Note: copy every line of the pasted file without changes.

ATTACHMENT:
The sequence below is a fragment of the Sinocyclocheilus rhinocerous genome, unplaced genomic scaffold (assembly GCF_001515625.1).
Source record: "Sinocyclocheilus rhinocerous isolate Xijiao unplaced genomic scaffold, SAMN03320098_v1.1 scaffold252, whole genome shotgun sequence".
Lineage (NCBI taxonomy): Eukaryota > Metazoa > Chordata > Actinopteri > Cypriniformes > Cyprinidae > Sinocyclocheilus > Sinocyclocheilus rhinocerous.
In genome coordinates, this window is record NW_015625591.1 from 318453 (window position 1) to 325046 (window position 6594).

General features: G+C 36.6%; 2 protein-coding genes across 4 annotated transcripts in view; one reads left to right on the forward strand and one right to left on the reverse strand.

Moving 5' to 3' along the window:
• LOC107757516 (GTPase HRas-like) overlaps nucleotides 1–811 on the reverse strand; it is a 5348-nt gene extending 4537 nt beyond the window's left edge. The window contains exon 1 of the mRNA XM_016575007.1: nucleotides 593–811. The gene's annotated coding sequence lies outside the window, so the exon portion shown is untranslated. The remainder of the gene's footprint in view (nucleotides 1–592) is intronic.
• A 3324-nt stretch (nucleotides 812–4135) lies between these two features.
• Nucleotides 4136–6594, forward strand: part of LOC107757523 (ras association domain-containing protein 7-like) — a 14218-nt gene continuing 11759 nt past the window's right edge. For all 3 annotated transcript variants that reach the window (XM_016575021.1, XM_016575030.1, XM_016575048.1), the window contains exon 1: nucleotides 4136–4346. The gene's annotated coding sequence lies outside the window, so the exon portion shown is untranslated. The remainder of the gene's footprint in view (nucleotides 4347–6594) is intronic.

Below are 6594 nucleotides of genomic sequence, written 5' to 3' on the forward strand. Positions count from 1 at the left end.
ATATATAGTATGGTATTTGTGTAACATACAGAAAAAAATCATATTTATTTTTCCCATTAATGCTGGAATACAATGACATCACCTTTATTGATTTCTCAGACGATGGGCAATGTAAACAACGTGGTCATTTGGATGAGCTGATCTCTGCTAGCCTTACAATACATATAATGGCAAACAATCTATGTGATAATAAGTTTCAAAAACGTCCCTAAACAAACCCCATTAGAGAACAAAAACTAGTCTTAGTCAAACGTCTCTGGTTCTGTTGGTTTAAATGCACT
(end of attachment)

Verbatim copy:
The sequence below is a fragment of the Sinocyclocheilus rhinocerous genome, unplaced genomic scaffold (assembly GCF_001515625.1).
Source record: "Sinocyclocheilus rhinocerous isolate Xijiao unplaced genomic scaffold, SAMN03320098_v1.1 scaffold252, whole genome shotgun sequence".
Lineage (NCBI taxonomy): Eukaryota > Metazoa > Chordata > Actinopteri > Cypriniformes > Cyprinidae > Sinocyclocheilus > Sinocyclocheilus rhinocerous.
In genome coordinates, this window is record NW_015625591.1 from 318453 (window position 1) to 325046 (window position 6594).

General features: G+C 36.6%; 2 protein-coding genes across 4 annotated transcripts in view; one reads left to right on the forward strand and one right to left on the reverse strand.

Moving 5' to 3' along the window:
• LOC107757516 (GTPase HRas-like) overlaps nucleotides 1–811 on the reverse strand; it is a 5348-nt gene extending 4537 nt beyond the window's left edge. The window contains exon 1 of the mRNA XM_016575007.1: nucleotides 593–811. The gene's annotated coding sequence lies outside the window, so the exon portion shown is untranslated. The remainder of the gene's footprint in view (nucleotides 1–592) is intronic.
• A 3324-nt stretch (nucleotides 812–4135) lies between these two features.
• Nucleotides 4136–6594, forward strand: part of LOC107757523 (ras association domain-containing protein 7-like) — a 14218-nt gene continuing 11759 nt past the window's right edge. For all 3 annotated transcript variants that reach the window (XM_016575021.1, XM_016575030.1, XM_016575048.1), the window contains exon 1: nucleotides 4136–4346. The gene's annotated coding sequence lies outside the window, so the exon portion shown is untranslated. The remainder of the gene's footprint in view (nucleotides 4347–6594) is intronic.

Below are 6594 nucleotides of genomic sequence, written 5' to 3' on the forward strand. Positions count from 1 at the left end.
ATATATAGTATGGTATTTGTGTAACATACAGAAAAAAATCATATTTATTTTTCCCATTAATGCTGGAATACAATGACATCACCTTTATTGATTTCTCAGACGATGGGCAATGTAAACAACGTGGTCATTTGGATGAGCTGATCTCTGCTAGCCTTACAATACATATAATGGCAAACAATCTATGTGATAATAAGTTTCAAAAACGTCCCTAAACAAACCCCATTAGAGAACAAAAACTAGTCTTAGTCAAACGTCTCTGGTTCTGTTGGTTTAAATGCACT